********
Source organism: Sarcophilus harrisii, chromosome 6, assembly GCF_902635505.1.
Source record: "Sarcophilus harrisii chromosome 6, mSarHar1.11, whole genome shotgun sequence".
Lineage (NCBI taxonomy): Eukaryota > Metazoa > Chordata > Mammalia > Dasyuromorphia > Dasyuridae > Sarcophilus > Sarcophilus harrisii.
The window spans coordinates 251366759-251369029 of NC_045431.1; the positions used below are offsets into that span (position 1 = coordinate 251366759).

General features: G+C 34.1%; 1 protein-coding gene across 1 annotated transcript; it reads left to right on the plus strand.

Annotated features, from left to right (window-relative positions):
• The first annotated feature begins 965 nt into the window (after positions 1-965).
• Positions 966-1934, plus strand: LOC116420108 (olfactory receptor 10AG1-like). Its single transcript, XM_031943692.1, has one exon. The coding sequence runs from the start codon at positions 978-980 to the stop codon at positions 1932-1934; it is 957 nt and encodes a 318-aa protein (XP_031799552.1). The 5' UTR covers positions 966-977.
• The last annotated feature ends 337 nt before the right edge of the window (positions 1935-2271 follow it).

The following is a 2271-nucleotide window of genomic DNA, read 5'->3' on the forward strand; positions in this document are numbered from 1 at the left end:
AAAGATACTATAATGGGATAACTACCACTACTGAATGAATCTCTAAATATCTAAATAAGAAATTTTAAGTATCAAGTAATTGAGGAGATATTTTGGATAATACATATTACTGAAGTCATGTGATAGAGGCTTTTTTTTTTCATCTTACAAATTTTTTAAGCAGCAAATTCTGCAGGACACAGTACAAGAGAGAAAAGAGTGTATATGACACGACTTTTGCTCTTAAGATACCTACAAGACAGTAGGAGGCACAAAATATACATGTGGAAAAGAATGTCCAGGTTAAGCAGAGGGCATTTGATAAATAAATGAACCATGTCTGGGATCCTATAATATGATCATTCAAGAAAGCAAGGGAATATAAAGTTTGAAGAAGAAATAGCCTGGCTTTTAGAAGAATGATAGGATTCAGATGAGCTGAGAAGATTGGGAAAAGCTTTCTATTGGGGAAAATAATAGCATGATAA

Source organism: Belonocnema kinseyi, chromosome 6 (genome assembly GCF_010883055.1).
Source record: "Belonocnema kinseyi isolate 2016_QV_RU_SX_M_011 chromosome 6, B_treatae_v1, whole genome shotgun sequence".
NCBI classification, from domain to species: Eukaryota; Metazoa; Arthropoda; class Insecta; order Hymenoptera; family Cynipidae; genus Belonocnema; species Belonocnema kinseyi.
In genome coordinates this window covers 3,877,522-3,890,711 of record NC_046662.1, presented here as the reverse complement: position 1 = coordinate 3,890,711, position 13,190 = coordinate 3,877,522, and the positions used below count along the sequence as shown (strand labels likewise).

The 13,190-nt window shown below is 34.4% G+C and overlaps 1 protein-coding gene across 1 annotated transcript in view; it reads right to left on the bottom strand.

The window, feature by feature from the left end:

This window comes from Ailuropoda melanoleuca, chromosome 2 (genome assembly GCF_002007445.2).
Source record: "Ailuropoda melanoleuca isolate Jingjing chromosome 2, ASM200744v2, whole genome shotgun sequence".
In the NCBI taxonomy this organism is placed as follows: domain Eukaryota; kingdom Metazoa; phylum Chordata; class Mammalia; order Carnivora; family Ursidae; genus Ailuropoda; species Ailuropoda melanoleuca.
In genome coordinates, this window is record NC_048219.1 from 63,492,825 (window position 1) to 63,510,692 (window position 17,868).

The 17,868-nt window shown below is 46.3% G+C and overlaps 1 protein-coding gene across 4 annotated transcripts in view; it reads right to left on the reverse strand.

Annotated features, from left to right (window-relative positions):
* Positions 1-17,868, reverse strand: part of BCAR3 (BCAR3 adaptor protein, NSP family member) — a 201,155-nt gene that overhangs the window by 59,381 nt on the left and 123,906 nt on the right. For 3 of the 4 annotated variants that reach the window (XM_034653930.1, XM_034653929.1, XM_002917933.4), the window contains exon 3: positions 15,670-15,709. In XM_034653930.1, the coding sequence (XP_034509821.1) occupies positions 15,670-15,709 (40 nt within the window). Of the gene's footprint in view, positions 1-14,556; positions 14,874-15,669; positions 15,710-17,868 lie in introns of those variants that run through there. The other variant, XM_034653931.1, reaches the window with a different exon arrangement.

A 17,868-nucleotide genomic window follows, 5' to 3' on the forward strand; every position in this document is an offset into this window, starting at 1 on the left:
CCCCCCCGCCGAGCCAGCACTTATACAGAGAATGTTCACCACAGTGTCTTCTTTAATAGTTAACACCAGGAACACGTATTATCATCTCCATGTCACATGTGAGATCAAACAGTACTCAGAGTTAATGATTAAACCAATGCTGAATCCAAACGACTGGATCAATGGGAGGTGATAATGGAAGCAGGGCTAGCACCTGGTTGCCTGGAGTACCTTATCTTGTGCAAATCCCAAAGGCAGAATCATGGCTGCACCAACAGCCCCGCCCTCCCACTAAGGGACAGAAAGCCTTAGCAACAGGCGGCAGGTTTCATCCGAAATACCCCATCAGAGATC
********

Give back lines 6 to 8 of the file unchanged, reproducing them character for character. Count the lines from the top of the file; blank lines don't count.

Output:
Annotated features, from left to right (window-relative positions):
• The first annotated feature begins 965 nt into the window (after positions 1-965).
• Positions 966-1934, plus strand: LOC116420108 (olfactory receptor 10AG1-like). Its single transcript, XM_031943692.1, has one exon. The coding sequence runs from the start codon at positions 978-980 to the stop codon at positions 1932-1934; it is 957 nt and encodes a 318-aa protein (XP_031799552.1). The 5' UTR covers positions 966-977.